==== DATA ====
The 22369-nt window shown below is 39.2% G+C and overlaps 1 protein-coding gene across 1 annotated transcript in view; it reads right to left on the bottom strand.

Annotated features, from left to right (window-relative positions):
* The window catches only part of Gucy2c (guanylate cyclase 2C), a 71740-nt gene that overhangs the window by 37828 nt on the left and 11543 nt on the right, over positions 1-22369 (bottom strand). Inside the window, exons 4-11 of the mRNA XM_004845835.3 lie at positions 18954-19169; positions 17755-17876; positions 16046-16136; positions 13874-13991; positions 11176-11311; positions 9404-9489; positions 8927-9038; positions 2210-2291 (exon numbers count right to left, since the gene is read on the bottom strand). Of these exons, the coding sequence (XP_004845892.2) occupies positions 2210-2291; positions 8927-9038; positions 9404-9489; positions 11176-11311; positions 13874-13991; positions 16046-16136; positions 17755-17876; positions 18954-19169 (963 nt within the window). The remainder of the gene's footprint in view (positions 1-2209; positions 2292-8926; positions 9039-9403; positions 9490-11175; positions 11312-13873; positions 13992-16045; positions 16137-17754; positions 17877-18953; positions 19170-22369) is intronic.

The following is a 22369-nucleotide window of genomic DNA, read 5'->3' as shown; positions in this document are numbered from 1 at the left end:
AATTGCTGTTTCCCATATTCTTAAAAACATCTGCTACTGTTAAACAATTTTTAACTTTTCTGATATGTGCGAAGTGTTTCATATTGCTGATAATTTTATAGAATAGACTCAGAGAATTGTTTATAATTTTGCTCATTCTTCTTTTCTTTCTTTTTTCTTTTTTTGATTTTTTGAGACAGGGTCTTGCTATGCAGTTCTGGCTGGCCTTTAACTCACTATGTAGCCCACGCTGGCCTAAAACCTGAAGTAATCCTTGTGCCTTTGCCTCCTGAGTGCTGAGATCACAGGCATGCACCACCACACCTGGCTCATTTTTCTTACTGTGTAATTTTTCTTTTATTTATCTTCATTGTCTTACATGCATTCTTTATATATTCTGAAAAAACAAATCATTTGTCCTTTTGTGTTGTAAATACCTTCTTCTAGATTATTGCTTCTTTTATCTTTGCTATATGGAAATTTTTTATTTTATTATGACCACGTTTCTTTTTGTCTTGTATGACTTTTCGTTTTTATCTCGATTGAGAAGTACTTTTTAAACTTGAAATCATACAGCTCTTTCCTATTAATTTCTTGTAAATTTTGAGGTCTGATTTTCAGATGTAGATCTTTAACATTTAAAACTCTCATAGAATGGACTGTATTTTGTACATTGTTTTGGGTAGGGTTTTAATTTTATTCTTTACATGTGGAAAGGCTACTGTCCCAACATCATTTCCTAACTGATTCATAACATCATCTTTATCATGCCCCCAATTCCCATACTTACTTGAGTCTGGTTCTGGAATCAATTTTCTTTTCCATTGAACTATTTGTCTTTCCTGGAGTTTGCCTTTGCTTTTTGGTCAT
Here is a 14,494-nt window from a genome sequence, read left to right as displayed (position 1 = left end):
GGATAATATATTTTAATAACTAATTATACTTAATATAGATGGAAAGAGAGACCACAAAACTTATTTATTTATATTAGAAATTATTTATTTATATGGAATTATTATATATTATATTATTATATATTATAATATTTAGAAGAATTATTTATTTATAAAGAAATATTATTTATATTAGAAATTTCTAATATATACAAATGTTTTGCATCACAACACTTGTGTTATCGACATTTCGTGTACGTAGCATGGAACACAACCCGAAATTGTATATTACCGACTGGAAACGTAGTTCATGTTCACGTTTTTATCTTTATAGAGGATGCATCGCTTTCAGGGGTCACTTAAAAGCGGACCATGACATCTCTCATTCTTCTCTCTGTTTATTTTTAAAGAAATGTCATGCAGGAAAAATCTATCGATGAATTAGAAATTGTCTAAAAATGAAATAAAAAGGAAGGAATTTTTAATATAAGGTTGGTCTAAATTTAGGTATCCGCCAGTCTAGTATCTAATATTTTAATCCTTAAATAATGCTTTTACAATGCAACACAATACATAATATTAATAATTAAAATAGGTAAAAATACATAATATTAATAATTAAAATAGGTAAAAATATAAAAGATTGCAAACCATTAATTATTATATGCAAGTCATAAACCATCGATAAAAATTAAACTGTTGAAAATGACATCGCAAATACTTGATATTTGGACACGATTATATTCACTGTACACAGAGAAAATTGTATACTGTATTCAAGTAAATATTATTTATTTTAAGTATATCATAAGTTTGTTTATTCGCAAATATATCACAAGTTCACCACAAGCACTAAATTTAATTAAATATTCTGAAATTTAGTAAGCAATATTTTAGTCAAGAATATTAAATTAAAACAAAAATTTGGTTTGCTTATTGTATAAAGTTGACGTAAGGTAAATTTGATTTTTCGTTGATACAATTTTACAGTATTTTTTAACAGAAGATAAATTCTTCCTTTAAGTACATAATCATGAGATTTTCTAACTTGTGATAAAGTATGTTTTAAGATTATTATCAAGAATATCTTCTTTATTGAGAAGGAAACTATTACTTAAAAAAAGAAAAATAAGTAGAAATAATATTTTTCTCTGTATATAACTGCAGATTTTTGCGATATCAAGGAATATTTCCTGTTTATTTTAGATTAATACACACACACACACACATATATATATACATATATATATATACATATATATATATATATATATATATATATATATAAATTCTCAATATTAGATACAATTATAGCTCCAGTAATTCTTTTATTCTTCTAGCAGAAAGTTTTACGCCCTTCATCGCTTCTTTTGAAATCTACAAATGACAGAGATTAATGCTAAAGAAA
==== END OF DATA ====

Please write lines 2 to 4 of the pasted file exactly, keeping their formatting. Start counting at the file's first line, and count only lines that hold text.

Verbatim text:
Annotated features, from left to right (window-relative positions):
* The window catches only part of Gucy2c (guanylate cyclase 2C), a 71740-nt gene that overhangs the window by 37828 nt on the left and 11543 nt on the right, over positions 1-22369 (bottom strand). Inside the window, exons 4-11 of the mRNA XM_004845835.3 lie at positions 18954-19169; positions 17755-17876; positions 16046-16136; positions 13874-13991; positions 11176-11311; positions 9404-9489; positions 8927-9038; positions 2210-2291 (exon numbers count right to left, since the gene is read on the bottom strand). Of these exons, the coding sequence (XP_004845892.2) occupies positions 2210-2291; positions 8927-9038; positions 9404-9489; positions 11176-11311; positions 13874-13991; positions 16046-16136; positions 17755-17876; positions 18954-19169 (963 nt within the window). The remainder of the gene's footprint in view (positions 1-2209; positions 2292-8926; positions 9039-9403; positions 9490-11175; positions 11312-13873; positions 13992-16045; positions 16137-17754; positions 17877-18953; positions 19170-22369) is intronic.

The following is a 22369-nucleotide window of genomic DNA, read 5'->3' as shown; positions in this document are numbered from 1 at the left end: